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What is a Motion to Suppress?

In Texas, one of the main weapons that a criminal defense lawyer can use to help his client is a “motion to suppress” that requests the judge order certain evidence be excluded from the case.  It can be filed in both state and federal court.

It’s a very powerful tool for the defense.

Why? Because a Motion to Suppress is the way defense attorneys can block the District Attorney’s Office (state prosecutor) or the Office of the U.S. Attorney General (federal prosecutor) from using evidence against someone in their case.  This is extremely important because law enforcement may well try and use illegally obtained evidence against the defendant in their attempt to win a conviction.

There’s no law that requires the government to check and make sure that their evidence is legally obtained before they try and use in in their case.  That’s the job of the defense lawyer.  The prosecution can use illegally obtained evidence — and get a conviction based upon it — unless someone stops them.


Examples of Illegally Obtained Evidence

What are some kinds of illegally obtained evidence that prosecutors like to use here in Dallas and Fort Worth and the rest of North Texas?

We’ve written about all sorts of illegally obtained evidence here (and there are even more examples given in the Case Results), but here’s a quick list:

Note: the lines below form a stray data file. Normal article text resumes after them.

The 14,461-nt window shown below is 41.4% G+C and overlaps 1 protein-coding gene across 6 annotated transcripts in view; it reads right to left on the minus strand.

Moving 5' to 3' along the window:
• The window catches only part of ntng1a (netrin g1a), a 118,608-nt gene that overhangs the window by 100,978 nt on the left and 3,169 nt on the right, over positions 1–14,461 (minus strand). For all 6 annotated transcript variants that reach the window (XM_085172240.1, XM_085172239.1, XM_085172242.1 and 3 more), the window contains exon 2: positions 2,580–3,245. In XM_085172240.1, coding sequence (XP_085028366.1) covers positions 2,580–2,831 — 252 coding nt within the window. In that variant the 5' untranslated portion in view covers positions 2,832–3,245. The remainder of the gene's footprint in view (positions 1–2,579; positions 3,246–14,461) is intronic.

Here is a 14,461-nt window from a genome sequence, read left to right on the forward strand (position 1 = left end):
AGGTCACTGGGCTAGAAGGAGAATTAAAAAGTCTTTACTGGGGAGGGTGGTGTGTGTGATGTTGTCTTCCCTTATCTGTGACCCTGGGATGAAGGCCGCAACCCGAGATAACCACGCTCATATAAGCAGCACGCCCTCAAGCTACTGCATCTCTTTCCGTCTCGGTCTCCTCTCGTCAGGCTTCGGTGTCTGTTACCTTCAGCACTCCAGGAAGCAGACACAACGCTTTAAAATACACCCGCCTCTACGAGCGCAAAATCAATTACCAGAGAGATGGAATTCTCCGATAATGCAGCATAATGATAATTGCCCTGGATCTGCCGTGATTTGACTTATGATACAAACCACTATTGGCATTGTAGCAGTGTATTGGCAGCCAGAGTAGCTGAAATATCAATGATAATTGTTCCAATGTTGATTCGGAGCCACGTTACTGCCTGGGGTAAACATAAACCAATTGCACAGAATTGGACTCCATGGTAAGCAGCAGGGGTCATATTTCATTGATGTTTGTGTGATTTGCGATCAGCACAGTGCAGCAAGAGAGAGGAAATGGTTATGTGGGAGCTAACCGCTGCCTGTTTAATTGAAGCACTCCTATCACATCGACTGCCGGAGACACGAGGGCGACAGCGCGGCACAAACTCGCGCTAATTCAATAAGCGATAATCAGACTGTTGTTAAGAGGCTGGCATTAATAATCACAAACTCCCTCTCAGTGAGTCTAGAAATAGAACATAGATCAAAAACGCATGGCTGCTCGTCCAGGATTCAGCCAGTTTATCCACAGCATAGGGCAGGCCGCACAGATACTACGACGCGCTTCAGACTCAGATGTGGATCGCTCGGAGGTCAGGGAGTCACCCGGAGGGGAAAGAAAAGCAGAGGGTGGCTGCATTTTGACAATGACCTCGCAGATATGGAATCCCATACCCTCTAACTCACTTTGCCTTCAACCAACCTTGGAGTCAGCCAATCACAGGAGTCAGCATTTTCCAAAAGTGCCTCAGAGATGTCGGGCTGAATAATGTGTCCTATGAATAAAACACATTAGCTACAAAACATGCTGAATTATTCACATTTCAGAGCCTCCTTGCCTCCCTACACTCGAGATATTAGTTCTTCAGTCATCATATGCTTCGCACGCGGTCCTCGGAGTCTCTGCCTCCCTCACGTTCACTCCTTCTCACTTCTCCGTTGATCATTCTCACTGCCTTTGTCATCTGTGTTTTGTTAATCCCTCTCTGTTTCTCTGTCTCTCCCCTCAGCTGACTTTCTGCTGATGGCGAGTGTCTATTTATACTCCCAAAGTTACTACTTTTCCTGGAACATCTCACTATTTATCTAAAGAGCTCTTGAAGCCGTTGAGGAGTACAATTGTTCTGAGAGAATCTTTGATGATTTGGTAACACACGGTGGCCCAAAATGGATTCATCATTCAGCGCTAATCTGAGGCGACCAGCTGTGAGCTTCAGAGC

Motion to Suppress Evidence: How It’s Done

The process is simple enough.  The accused’s defense lawyer reviews the prosecution’s case, finds a troubling piece of evidence that the prosecution wants to use against his client, and drafts a Motion to Suppress.  (Research may be needed here.  Exhibits may need to be prepared, too.)

After the Motion to Suppress is finalized, the original motion is filed with the clerk’s office and a copy is served on the prosecution.  The prosecution has the opportunity to file its objection (“response”) to the arguments made in the Motion to Suppress.

The defense must be served with any response by the prosecution.  There’s no “big surprise” in the courtroom unlike what you may see on TV.  When it’s time to go before the judge, each side will have a good idea of what the other side’s arguments will be.

Next, the formal hearing on the motion before the judge is requested.  This happens in the courtroom.

At the hearing on the Motion to Suppress, the defense lawyer argues his reasons why the evidence cannot legally be used by the prosecution.  The prosecution makes its arguments.  Either side may introduce documents and put witnesses on the stand as necessary.  (These hearings can take time.)

If the judge is persuaded by the defense lawyer, then an order is filed in the case record suppressing the evidence. 

This means that the prosecution cannot use it against the accused in the government’s case.  If the evidence is a key to the prosecution’s charges, that single court order with its evidence ruling may end up getting the case dismissed.